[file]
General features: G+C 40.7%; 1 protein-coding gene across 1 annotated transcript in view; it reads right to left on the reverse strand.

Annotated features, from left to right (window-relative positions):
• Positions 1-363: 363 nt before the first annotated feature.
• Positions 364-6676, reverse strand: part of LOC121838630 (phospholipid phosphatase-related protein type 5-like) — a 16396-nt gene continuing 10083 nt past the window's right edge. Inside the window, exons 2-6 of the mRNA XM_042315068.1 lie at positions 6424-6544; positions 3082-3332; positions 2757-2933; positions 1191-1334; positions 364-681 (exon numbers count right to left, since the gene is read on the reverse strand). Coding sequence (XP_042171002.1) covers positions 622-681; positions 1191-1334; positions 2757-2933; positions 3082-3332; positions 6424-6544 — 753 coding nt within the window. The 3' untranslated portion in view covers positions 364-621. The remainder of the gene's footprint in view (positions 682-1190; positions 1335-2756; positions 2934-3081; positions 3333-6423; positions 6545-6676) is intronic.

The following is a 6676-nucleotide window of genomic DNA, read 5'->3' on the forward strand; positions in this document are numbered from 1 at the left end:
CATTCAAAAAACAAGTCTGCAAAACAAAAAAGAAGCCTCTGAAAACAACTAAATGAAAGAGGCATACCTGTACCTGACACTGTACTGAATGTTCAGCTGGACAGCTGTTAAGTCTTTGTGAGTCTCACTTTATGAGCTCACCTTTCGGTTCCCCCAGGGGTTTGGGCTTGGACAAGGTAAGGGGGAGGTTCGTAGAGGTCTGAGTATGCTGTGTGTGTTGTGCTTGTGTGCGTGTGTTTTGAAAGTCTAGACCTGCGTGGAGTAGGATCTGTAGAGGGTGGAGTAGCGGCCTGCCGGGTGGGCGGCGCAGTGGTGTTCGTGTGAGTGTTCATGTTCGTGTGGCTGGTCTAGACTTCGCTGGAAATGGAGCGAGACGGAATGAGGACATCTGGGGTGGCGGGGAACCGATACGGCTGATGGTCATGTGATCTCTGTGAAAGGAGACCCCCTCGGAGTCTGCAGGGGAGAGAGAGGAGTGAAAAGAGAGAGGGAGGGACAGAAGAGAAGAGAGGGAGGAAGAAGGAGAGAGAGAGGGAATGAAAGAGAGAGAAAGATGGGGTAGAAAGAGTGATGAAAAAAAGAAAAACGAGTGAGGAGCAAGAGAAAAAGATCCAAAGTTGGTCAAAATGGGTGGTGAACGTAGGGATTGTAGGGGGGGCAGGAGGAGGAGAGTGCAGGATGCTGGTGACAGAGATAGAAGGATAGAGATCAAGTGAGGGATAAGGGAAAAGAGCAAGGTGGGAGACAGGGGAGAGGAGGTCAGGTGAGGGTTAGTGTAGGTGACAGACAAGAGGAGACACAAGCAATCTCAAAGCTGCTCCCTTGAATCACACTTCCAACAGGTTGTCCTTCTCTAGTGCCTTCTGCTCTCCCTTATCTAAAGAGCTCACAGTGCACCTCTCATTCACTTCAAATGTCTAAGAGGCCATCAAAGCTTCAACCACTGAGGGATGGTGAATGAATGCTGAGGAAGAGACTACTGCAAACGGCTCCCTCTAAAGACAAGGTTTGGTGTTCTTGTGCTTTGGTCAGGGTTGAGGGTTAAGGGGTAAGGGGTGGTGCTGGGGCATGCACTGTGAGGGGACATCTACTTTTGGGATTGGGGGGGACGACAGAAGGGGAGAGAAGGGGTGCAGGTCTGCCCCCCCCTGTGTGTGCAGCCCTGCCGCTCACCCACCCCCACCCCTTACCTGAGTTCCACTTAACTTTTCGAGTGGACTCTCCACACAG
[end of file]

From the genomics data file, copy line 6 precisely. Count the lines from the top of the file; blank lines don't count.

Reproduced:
CATTCAAAAAACAAGTCTGCAAAACAAAAAAGAAGCCTCTGAAAACAACTAAATGAAAGAGGCATACCTGTACCTGACACTGTACTGAATGTTCAGCTGGACAGCTGTTAAGTCTTTGTGAGTCTCACTTTATGAGCTCACCTTTCGGTTCCCCCAGGGGTTTGGGCTTGGACAAGGTAAGGGGGAGGTTCGTAGAGGTCTGAGTATGCTGTGTGTGTTGTGCTTGTGTGCGTGTGTTTTGAAAGTCTAGACCTGCGTGGAGTAGGATCTGTAGAGGGTGGAGTAGCGGCCTGCCGGGTGGGCGGCGCAGTGGTGTTCGTGTGAGTGTTCATGTTCGTGTGGCTGGTCTAGACTTCGCTGGAAATGGAGCGAGACGGAATGAGGACATCTGGGGTGGCGGGGAACCGATACGGCTGATGGTCATGTGATCTCTGTGAAAGGAGACCCCCTCGGAGTCTGCAGGGGAGAGAGAGGAGTGAAAAGAGAGAGGGAGGGACAGAAGAGAAGAGAGGGAGGAAGAAGGAGAGAGAGAGGGAATGAAAGAGAGAGAAAGATGGGGTAGAAAGAGTGATGAAAAAAAGAAAAACGAGTGAGGAGCAAGAGAAAAAGATCCAAAGTTGGTCAAAATGGGTGGTGAACGTAGGGATTGTAGGGGGGGCAGGAGGAGGAGAGTGCAGGATGCTGGTGACAGAGATAGAAGGATAGAGATCAAGTGAGGGATAAGGGAAAAGAGCAAGGTGGGAGACAGGGGAGAGGAGGTCAGGTGAGGGTTAGTGTAGGTGACAGACAAGAGGAGACACAAGCAATCTCAAAGCTGCTCCCTTGAATCACACTTCCAACAGGTTGTCCTTCTCTAGTGCCTTCTGCTCTCCCTTATCTAAAGAGCTCACAGTGCACCTCTCATTCACTTCAAATGTCTAAGAGGCCATCAAAGCTTCAACCACTGAGGGATGGTGAATGAATGCTGAGGAAGAGACTACTGCAAACGGCTCCCTCTAAAGACAAGGTTTGGTGTTCTTGTGCTTTGGTCAGGGTTGAGGGTTAAGGGGTAAGGGGTGGTGCTGGGGCATGCACTGTGAGGGGACATCTACTTTTGGGATTGGGGGGGACGACAGAAGGGGAGAGAAGGGGTGCAGGTCTGCCCCCCCCTGTGTGTGCAGCCCTGCCGCTCACCCACCCCCACCCCTTACCTGAGTTCCACTTAACTTTTCGAGTGGACTCTCCACACAG